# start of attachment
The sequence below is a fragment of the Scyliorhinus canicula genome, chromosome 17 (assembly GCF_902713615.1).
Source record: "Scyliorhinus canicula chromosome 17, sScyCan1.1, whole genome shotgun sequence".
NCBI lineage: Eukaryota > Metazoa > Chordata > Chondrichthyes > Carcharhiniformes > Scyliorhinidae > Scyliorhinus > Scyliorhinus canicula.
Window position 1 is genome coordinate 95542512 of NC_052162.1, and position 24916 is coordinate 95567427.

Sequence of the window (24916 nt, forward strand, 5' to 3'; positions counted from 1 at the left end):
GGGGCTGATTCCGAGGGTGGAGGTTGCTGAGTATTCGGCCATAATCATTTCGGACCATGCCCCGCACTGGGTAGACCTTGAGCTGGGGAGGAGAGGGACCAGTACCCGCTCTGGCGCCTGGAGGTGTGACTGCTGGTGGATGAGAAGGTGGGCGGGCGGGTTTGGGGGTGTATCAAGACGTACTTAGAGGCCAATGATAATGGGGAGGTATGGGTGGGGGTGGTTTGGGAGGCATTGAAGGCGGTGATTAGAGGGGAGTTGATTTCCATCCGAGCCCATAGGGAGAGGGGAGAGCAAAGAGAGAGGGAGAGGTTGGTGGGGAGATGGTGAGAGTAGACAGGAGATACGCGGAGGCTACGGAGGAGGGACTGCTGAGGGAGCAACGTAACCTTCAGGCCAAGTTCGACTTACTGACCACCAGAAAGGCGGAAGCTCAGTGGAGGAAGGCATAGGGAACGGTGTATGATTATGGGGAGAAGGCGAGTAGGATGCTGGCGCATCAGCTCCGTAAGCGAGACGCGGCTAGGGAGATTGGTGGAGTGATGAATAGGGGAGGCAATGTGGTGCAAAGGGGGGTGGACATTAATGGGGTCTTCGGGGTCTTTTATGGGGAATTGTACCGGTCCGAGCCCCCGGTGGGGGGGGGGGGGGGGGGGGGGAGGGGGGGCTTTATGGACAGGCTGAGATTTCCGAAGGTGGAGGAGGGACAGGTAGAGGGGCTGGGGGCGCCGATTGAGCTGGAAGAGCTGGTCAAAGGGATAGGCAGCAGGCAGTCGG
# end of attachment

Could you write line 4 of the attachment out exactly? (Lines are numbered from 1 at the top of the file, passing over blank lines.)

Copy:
Window position 1 is genome coordinate 95542512 of NC_052162.1, and position 24916 is coordinate 95567427.